We have all compared ourselves to the models on instagram at some point or another. Perhaps we compare ourselves to the fittest person in the gym. I know I am guilty of this.

One of the biggest realizations I’ve had in my journey is that comparing yourself is a path to feeling like you’re not enough. No matter where your physique stands there will always be someone who is in better shape. IT NEVER ENDS!

Why torture ourselves like this? I have a much better way to enjoy the process and create a better self-image for yourself. The key to achieving this is figuring out how you can enjoy the process and not kill yourself in an endless trap.

Patience

Rome wasn’t built in a day. So this means your physique will take time. We want to make sure we are making the most of that time though.

While I say it’s unhealthy to compare, there still are standards you can try to achieve. I believe a body like Superman – one of the best possible physiques has a few key measurements we can use as a standard. I am not saying compare yourself to Superman, however, if you look at the stats it gives you something to strive for in terms of numbers and something to progress towards. This could be superman or whomever your role model is.

You must accept the fact you are not there yet. You will never be them. You can use them as a benchmark, which is great.

Progression

Your greatest competitor should be you. The most rewarding experience I’ve ever had in the gym is when I hit a new PR (Personal Record).

Seeing you beat yourself for that extra rep or lifting 5 pounds heavier is such a rewarding experience. You can do some rough math and figure that .5 to 1 pound of muscle per week is obtainable if done correctly with proper weight progression and diet. Therefore that means you will eventually reach your goal, with some minor plateaus here and there.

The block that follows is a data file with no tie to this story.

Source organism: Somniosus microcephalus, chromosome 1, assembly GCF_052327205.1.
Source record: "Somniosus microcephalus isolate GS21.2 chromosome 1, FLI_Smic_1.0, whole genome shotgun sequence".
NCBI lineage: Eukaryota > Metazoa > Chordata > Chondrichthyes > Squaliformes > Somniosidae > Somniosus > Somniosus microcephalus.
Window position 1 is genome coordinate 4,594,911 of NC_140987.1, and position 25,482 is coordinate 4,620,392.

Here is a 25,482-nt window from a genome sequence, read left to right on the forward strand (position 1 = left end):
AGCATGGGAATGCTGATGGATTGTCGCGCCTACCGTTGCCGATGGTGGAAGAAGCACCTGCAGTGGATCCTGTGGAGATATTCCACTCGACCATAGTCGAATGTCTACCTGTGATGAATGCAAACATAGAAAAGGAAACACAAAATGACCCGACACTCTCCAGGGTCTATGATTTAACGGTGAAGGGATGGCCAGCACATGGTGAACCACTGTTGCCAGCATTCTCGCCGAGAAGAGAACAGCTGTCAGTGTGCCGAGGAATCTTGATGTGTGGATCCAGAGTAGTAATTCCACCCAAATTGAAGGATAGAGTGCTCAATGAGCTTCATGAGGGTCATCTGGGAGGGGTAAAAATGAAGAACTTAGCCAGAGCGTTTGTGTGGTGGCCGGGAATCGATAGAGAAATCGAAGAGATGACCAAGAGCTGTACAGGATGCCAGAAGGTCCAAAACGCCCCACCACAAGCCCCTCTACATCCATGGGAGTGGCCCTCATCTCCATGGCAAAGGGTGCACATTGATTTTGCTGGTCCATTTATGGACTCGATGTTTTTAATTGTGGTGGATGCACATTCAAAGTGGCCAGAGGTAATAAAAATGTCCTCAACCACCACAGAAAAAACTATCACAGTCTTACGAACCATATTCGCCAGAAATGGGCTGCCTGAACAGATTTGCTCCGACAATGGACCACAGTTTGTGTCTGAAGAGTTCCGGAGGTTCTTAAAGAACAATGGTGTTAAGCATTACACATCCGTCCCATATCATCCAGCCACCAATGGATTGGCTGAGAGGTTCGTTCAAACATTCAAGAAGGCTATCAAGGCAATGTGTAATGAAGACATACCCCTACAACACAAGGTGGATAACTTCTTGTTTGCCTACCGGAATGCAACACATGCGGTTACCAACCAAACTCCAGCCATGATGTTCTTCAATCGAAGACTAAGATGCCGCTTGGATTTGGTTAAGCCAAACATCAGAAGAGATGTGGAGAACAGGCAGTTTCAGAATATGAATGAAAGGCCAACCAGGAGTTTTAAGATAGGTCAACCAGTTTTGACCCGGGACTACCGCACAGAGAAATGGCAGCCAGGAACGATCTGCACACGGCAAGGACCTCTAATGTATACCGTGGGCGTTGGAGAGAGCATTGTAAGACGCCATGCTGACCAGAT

As long as you are executing then eventually 10 weeks in you’ll have added 5-10 pounds of lean muscle – if you dieted correctly amongst other things. What does 10 pounds of muscle generally mean? Generally speaking from what I’ve gathered is that 10 pounds of muscle can equate to an inch around the arms.

So if 16 inch arms is your goal. You can calculate that if you’re currently at 15 inch arms then it would take roughly 10-20 weeks of solid progression. So if we define standards for ourselves we can roughly estimate the time it will take to get there – do understand the fitness journey is a long one and plateaus/life happens so it’s not always linear, however, it does give us rough numbers to better understand the timeline and effort required to achieve the goal. This is nice because you can see the destination and feel motivated.

Once you know the destination, enjoy each and every week where there is progression. Becoming 1% better than you were, it adds up over time, and seeing the results in the numbers proves you are actually getting better.